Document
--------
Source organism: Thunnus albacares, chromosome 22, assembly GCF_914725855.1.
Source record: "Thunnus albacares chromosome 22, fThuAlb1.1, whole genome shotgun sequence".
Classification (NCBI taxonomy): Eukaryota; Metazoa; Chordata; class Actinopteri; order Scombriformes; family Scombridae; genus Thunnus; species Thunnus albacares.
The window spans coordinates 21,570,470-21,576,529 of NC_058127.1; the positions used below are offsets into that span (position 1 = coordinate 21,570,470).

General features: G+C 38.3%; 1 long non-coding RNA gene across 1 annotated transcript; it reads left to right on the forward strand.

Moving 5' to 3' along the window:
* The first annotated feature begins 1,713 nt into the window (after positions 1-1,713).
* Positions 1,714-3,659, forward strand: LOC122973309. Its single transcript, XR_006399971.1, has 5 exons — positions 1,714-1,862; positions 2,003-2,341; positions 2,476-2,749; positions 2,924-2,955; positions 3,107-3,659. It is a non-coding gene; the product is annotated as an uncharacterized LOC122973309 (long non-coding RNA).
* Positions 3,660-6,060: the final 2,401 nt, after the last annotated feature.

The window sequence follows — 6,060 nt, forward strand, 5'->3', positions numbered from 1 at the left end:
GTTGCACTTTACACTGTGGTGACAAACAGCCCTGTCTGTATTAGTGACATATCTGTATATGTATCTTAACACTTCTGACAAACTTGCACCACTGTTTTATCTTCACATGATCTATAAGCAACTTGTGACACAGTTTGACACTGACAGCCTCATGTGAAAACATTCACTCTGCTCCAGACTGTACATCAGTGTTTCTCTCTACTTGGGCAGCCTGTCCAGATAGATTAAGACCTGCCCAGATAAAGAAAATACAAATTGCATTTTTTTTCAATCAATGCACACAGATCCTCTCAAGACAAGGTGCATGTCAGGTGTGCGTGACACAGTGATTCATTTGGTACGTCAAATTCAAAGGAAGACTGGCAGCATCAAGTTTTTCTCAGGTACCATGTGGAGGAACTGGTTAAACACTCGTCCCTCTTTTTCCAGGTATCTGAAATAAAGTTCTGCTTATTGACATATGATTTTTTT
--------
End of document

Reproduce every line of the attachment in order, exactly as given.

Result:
Source organism: Thunnus albacares, chromosome 22, assembly GCF_914725855.1.
Source record: "Thunnus albacares chromosome 22, fThuAlb1.1, whole genome shotgun sequence".
Classification (NCBI taxonomy): Eukaryota; Metazoa; Chordata; class Actinopteri; order Scombriformes; family Scombridae; genus Thunnus; species Thunnus albacares.
The window spans coordinates 21,570,470-21,576,529 of NC_058127.1; the positions used below are offsets into that span (position 1 = coordinate 21,570,470).

General features: G+C 38.3%; 1 long non-coding RNA gene across 1 annotated transcript; it reads left to right on the forward strand.

Moving 5' to 3' along the window:
* The first annotated feature begins 1,713 nt into the window (after positions 1-1,713).
* Positions 1,714-3,659, forward strand: LOC122973309. Its single transcript, XR_006399971.1, has 5 exons — positions 1,714-1,862; positions 2,003-2,341; positions 2,476-2,749; positions 2,924-2,955; positions 3,107-3,659. It is a non-coding gene; the product is annotated as an uncharacterized LOC122973309 (long non-coding RNA).
* Positions 3,660-6,060: the final 2,401 nt, after the last annotated feature.

The window sequence follows — 6,060 nt, forward strand, 5'->3', positions numbered from 1 at the left end:
GTTGCACTTTACACTGTGGTGACAAACAGCCCTGTCTGTATTAGTGACATATCTGTATATGTATCTTAACACTTCTGACAAACTTGCACCACTGTTTTATCTTCACATGATCTATAAGCAACTTGTGACACAGTTTGACACTGACAGCCTCATGTGAAAACATTCACTCTGCTCCAGACTGTACATCAGTGTTTCTCTCTACTTGGGCAGCCTGTCCAGATAGATTAAGACCTGCCCAGATAAAGAAAATACAAATTGCATTTTTTTTCAATCAATGCACACAGATCCTCTCAAGACAAGGTGCATGTCAGGTGTGCGTGACACAGTGATTCATTTGGTACGTCAAATTCAAAGGAAGACTGGCAGCATCAAGTTTTTCTCAGGTACCATGTGGAGGAACTGGTTAAACACTCGTCCCTCTTTTTCCAGGTATCTGAAATAAAGTTCTGCTTATTGACATATGATTTTTTT